The last Ice Age was a period of colder temperatures and drier climates starting around 3 million years ago and gradually coming to an end a little more than 10,000 years ago. The rising of temperatures at the end of this period coincided with the extinction of several big animal species, or megafauna, though it is still not known what were the exact causes of their demise.
While many animals disappeared from North America in the last few thousand years, others survived and thrived. The cougar, also known as mountain lion and puma, is one of them. And a team of researchers may have discovered why the cougar survived while other big cats weren’t so lucky.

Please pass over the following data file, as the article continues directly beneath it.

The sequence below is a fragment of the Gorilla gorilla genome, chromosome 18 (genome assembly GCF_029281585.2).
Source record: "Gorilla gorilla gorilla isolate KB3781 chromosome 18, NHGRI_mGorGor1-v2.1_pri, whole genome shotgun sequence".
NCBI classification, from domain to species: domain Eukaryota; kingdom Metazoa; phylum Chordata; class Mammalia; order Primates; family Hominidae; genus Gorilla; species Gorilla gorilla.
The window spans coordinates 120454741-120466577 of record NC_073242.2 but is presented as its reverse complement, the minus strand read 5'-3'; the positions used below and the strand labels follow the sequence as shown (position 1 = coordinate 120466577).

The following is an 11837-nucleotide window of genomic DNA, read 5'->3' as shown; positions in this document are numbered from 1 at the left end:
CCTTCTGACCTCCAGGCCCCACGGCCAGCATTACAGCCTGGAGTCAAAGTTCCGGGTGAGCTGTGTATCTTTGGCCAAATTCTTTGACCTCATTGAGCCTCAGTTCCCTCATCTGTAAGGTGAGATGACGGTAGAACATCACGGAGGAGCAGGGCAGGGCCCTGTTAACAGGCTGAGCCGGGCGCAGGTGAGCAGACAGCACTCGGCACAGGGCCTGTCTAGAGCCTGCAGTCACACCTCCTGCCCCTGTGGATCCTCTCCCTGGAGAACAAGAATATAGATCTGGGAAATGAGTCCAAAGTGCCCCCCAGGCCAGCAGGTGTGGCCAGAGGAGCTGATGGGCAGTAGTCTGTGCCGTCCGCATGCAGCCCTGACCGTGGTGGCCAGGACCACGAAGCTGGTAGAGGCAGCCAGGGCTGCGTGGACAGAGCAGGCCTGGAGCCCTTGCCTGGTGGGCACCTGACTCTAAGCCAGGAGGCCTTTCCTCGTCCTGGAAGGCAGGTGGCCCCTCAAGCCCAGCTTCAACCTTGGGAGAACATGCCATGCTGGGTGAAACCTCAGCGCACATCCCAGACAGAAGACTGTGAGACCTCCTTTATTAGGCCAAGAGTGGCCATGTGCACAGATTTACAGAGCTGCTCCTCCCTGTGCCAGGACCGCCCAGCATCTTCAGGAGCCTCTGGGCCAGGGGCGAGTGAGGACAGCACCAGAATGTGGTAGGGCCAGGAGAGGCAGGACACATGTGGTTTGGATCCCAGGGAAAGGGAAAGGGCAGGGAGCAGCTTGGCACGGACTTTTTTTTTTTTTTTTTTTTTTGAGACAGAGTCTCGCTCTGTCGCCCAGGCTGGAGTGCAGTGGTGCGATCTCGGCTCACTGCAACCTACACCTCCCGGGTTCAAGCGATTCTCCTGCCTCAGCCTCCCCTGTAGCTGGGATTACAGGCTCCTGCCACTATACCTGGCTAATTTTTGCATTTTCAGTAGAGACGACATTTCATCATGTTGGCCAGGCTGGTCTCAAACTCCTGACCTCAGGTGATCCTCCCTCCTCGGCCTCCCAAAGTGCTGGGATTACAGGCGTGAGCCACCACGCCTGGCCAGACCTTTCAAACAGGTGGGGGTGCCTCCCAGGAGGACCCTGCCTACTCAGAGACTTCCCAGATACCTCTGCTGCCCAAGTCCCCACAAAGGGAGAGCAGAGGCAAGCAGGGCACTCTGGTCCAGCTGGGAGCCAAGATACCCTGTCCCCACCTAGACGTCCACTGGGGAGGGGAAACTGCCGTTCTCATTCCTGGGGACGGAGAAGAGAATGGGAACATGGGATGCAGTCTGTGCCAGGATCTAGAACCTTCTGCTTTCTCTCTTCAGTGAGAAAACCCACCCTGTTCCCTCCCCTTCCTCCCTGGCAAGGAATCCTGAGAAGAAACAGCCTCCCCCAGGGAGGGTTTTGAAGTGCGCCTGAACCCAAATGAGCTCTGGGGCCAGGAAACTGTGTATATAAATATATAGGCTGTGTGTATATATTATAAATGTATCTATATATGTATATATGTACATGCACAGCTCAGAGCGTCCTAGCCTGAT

Ryan Haupt and Larisa DeSantis from the University of Wyoming analyzed the microscopic wear present on the teeth of modern and fossil cougars, as well as other species of big carnivores, living and extinct. These marks left on the teeth of predators can tell a lot about how and what they ate during the last few weeks of their lives. For example, animals that mostly consume the softer flesh of their prey have small scratches on their teeth, like cheetahs. Others that routinely eat bones have deeper abrasions, as is the case for hyenas.